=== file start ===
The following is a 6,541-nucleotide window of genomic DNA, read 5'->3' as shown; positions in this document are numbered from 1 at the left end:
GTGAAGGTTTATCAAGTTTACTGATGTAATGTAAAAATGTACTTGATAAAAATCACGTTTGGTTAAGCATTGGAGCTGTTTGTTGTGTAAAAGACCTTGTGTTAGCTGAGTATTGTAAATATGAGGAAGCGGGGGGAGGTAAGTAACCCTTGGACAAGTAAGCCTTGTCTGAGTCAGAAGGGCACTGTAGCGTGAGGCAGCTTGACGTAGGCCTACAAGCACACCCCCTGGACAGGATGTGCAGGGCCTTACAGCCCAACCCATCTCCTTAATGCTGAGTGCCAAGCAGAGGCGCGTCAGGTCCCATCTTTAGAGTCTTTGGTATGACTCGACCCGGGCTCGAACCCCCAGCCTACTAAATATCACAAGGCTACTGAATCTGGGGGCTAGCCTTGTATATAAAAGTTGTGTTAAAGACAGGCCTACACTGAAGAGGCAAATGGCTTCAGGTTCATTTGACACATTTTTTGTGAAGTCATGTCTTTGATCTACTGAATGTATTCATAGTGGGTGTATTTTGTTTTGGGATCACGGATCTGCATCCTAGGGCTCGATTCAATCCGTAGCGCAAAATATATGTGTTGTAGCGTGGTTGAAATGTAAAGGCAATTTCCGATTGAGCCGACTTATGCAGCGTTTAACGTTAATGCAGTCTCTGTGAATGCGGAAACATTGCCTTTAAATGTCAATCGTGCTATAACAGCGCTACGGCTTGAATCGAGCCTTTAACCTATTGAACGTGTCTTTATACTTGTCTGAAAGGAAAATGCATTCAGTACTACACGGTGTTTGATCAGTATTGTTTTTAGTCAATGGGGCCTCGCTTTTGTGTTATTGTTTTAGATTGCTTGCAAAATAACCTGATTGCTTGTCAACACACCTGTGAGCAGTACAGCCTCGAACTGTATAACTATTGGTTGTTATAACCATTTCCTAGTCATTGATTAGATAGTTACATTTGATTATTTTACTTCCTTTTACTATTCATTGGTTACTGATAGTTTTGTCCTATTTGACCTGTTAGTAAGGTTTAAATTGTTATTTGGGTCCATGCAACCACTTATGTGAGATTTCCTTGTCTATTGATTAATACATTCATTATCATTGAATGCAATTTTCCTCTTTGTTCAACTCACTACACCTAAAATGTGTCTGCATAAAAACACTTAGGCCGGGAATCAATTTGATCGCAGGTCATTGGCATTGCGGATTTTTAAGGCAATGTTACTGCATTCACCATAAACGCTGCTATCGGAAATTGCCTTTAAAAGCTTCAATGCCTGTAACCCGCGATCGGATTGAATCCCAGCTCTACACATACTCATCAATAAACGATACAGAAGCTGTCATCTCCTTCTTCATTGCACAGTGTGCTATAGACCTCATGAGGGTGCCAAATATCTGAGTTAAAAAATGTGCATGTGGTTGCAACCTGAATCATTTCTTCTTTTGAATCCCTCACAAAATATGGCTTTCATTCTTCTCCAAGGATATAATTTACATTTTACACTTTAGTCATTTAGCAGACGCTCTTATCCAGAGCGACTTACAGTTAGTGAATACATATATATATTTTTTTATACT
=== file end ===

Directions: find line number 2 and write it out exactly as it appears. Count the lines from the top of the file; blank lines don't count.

GTGAAGGTTTATCAAGTTTACTGATGTAATGTAAAAATGTACTTGATAAAAATCACGTTTGGTTAAGCATTGGAGCTGTTTGTTGTGTAAAAGACCTTGTGTTAGCTGAGTATTGTAAATATGAGGAAGCGGGGGGAGGTAAGTAACCCTTGGACAAGTAAGCCTTGTCTGAGTCAGAAGGGCACTGTAGCGTGAGGCAGCTTGACGTAGGCCTACAAGCACACCCCCTGGACAGGATGTGCAGGGCCTTACAGCCCAACCCATCTCCTTAATGCTGAGTGCCAAGCAGAGGCGCGTCAGGTCCCATCTTTAGAGTCTTTGGTATGACTCGACCCGGGCTCGAACCCCCAGCCTACTAAATATCACAAGGCTACTGAATCTGGGGGCTAGCCTTGTATATAAAAGTTGTGTTAAAGACAGGCCTACACTGAAGAGGCAAATGGCTTCAGGTTCATTTGACACATTTTTTGTGAAGTCATGTCTTTGATCTACTGAATGTATTCATAGTGGGTGTATTTTGTTTTGGGATCACGGATCTGCATCCTAGGGCTCGATTCAATCCGTAGCGCAAAATATATGTGTTGTAGCGTGGTTGAAATGTAAAGGCAATTTCCGATTGAGCCGACTTATGCAGCGTTTAACGTTAATGCAGTCTCTGTGAATGCGGAAACATTGCCTTTAAATGTCAATCGTGCTATAACAGCGCTACGGCTTGAATCGAGCCTTTAACCTATTGAACGTGTCTTTATACTTGTCTGAAAGGAAAATGCATTCAGTACTACACGGTGTTTGATCAGTATTGTTTTTAGTCAATGGGGCCTCGCTTTTGTGTTATTGTTTTAGATTGCTTGCAAAATAACCTGATTGCTTGTCAACACACCTGTGAGCAGTACAGCCTCGAACTGTATAACTATTGGTTGTTATAACCATTTCCTAGTCATTGATTAGATAGTTACATTTGATTATTTTACTTCCTTTTACTATTCATTGGTTACTGATAGTTTTGTCCTATTTGACCTGTTAGTAAGGTTTAAATTGTTATTTGGGTCCATGCAACCACTTATGTGAGATTTCCTTGTCTATTGATTAATACATTCATTATCATTGAATGCAATTTTCCTCTTTGTTCAACTCACTACACCTAAAATGTGTCTGCATAAAAACACTTAGGCCGGGAATCAATTTGATCGCAGGTCATTGGCATTGCGGATTTTTAAGGCAATGTTACTGCATTCACCATAAACGCTGCTATCGGAAATTGCCTTTAAAAGCTTCAATGCCTGTAACCCGCGATCGGATTGAATCCCAGCTCTACACATACTCATCAATAAACGATACAGAAGCTGTCATCTCCTTCTTCATTGCACAGTGTGCTATAGACCTCATGAGGGTGCCAAATATCTGAGTTAAAAAATGTGCATGTGGTTGCAACCTGAATCATTTCTTCTTTTGAATCCCTCACAAAATATGGCTTTCATTCTTCTCCAAGGATATAATTTACATTTTACACTTTAGTCATTTAGCAGACGCTCTTATCCAGAGCGACTTACAGTTAGTGAATACATATATATATTTTTTTATACT